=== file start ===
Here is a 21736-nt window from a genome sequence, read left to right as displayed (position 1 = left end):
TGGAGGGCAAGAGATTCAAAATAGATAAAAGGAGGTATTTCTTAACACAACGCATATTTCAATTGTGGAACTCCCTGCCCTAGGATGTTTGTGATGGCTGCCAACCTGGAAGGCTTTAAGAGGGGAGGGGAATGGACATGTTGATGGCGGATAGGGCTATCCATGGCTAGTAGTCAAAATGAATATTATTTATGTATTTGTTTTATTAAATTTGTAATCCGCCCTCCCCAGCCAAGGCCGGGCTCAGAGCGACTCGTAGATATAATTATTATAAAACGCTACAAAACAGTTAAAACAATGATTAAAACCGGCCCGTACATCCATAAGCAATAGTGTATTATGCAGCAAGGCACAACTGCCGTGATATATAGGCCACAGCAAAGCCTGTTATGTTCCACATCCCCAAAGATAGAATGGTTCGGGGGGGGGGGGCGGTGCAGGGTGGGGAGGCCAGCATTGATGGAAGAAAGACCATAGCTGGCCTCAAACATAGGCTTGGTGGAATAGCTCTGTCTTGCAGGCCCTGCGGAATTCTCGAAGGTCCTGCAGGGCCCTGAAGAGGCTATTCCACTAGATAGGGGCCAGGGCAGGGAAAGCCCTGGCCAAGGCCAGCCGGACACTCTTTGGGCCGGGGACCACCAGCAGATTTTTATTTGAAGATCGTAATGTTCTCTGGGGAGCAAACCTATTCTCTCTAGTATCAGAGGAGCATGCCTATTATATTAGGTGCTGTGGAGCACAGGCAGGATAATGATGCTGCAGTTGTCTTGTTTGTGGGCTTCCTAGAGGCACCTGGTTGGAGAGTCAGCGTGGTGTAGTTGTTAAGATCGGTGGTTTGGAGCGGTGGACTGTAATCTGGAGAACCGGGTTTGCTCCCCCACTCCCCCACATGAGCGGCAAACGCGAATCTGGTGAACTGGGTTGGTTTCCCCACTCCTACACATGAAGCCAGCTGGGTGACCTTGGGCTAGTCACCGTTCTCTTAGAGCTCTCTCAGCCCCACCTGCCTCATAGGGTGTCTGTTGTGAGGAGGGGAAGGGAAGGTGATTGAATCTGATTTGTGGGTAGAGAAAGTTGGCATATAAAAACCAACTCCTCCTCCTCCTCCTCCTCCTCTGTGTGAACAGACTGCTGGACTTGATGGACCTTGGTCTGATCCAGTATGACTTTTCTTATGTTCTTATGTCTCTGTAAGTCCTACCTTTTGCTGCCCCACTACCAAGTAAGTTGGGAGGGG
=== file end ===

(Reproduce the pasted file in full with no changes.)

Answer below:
Here is a 21736-nt window from a genome sequence, read left to right as displayed (position 1 = left end):
TGGAGGGCAAGAGATTCAAAATAGATAAAAGGAGGTATTTCTTAACACAACGCATATTTCAATTGTGGAACTCCCTGCCCTAGGATGTTTGTGATGGCTGCCAACCTGGAAGGCTTTAAGAGGGGAGGGGAATGGACATGTTGATGGCGGATAGGGCTATCCATGGCTAGTAGTCAAAATGAATATTATTTATGTATTTGTTTTATTAAATTTGTAATCCGCCCTCCCCAGCCAAGGCCGGGCTCAGAGCGACTCGTAGATATAATTATTATAAAACGCTACAAAACAGTTAAAACAATGATTAAAACCGGCCCGTACATCCATAAGCAATAGTGTATTATGCAGCAAGGCACAACTGCCGTGATATATAGGCCACAGCAAAGCCTGTTATGTTCCACATCCCCAAAGATAGAATGGTTCGGGGGGGGGGGGCGGTGCAGGGTGGGGAGGCCAGCATTGATGGAAGAAAGACCATAGCTGGCCTCAAACATAGGCTTGGTGGAATAGCTCTGTCTTGCAGGCCCTGCGGAATTCTCGAAGGTCCTGCAGGGCCCTGAAGAGGCTATTCCACTAGATAGGGGCCAGGGCAGGGAAAGCCCTGGCCAAGGCCAGCCGGACACTCTTTGGGCCGGGGACCACCAGCAGATTTTTATTTGAAGATCGTAATGTTCTCTGGGGAGCAAACCTATTCTCTCTAGTATCAGAGGAGCATGCCTATTATATTAGGTGCTGTGGAGCACAGGCAGGATAATGATGCTGCAGTTGTCTTGTTTGTGGGCTTCCTAGAGGCACCTGGTTGGAGAGTCAGCGTGGTGTAGTTGTTAAGATCGGTGGTTTGGAGCGGTGGACTGTAATCTGGAGAACCGGGTTTGCTCCCCCACTCCCCCACATGAGCGGCAAACGCGAATCTGGTGAACTGGGTTGGTTTCCCCACTCCTACACATGAAGCCAGCTGGGTGACCTTGGGCTAGTCACCGTTCTCTTAGAGCTCTCTCAGCCCCACCTGCCTCATAGGGTGTCTGTTGTGAGGAGGGGAAGGGAAGGTGATTGAATCTGATTTGTGGGTAGAGAAAGTTGGCATATAAAAACCAACTCCTCCTCCTCCTCCTCCTCCTCTGTGTGAACAGACTGCTGGACTTGATGGACCTTGGTCTGATCCAGTATGACTTTTCTTATGTTCTTATGTCTCTGTAAGTCCTACCTTTTGCTGCCCCACTACCAAGTAAGTTGGGAGGGG